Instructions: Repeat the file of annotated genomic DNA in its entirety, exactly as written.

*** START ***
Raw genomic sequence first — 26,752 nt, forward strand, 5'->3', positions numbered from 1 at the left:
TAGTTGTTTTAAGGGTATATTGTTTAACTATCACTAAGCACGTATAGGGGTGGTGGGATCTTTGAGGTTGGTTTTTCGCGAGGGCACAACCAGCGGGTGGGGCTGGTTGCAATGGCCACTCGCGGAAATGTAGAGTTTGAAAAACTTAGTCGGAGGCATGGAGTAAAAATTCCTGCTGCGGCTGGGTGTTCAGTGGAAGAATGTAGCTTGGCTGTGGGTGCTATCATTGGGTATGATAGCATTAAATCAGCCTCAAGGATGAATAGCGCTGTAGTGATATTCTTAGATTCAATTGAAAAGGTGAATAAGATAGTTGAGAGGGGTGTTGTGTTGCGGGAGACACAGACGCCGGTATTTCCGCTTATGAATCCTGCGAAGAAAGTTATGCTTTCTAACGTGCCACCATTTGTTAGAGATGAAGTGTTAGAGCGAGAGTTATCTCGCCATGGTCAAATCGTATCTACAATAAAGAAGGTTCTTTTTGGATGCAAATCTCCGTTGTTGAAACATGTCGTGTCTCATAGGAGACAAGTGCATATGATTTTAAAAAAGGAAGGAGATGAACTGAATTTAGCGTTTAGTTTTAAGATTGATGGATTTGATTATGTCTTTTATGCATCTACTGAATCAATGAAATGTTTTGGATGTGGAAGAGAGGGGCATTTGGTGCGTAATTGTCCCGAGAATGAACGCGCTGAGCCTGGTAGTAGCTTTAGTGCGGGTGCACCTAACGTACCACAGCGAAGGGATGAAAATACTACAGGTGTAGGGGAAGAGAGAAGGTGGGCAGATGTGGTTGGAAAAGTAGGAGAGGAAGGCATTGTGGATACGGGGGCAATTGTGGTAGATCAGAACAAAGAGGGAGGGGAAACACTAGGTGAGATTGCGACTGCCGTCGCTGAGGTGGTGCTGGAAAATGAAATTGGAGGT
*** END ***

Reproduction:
Raw genomic sequence first — 26,752 nt, forward strand, 5'->3', positions numbered from 1 at the left:
TAGTTGTTTTAAGGGTATATTGTTTAACTATCACTAAGCACGTATAGGGGTGGTGGGATCTTTGAGGTTGGTTTTTCGCGAGGGCACAACCAGCGGGTGGGGCTGGTTGCAATGGCCACTCGCGGAAATGTAGAGTTTGAAAAACTTAGTCGGAGGCATGGAGTAAAAATTCCTGCTGCGGCTGGGTGTTCAGTGGAAGAATGTAGCTTGGCTGTGGGTGCTATCATTGGGTATGATAGCATTAAATCAGCCTCAAGGATGAATAGCGCTGTAGTGATATTCTTAGATTCAATTGAAAAGGTGAATAAGATAGTTGAGAGGGGTGTTGTGTTGCGGGAGACACAGACGCCGGTATTTCCGCTTATGAATCCTGCGAAGAAAGTTATGCTTTCTAACGTGCCACCATTTGTTAGAGATGAAGTGTTAGAGCGAGAGTTATCTCGCCATGGTCAAATCGTATCTACAATAAAGAAGGTTCTTTTTGGATGCAAATCTCCGTTGTTGAAACATGTCGTGTCTCATAGGAGACAAGTGCATATGATTTTAAAAAAGGAAGGAGATGAACTGAATTTAGCGTTTAGTTTTAAGATTGATGGATTTGATTATGTCTTTTATGCATCTACTGAATCAATGAAATGTTTTGGATGTGGAAGAGAGGGGCATTTGGTGCGTAATTGTCCCGAGAATGAACGCGCTGAGCCTGGTAGTAGCTTTAGTGCGGGTGCACCTAACGTACCACAGCGAAGGGATGAAAATACTACAGGTGTAGGGGAAGAGAGAAGGTGGGCAGATGTGGTTGGAAAAGTAGGAGAGGAAGGCATTGTGGATACGGGGGCAATTGTGGTAGATCAGAACAAAGAGGGAGGGGAAACACTAGGTGAGATTGCGACTGCCGTCGCTGAGGTGGTGCTGGAAAATGAAATTGGAGGT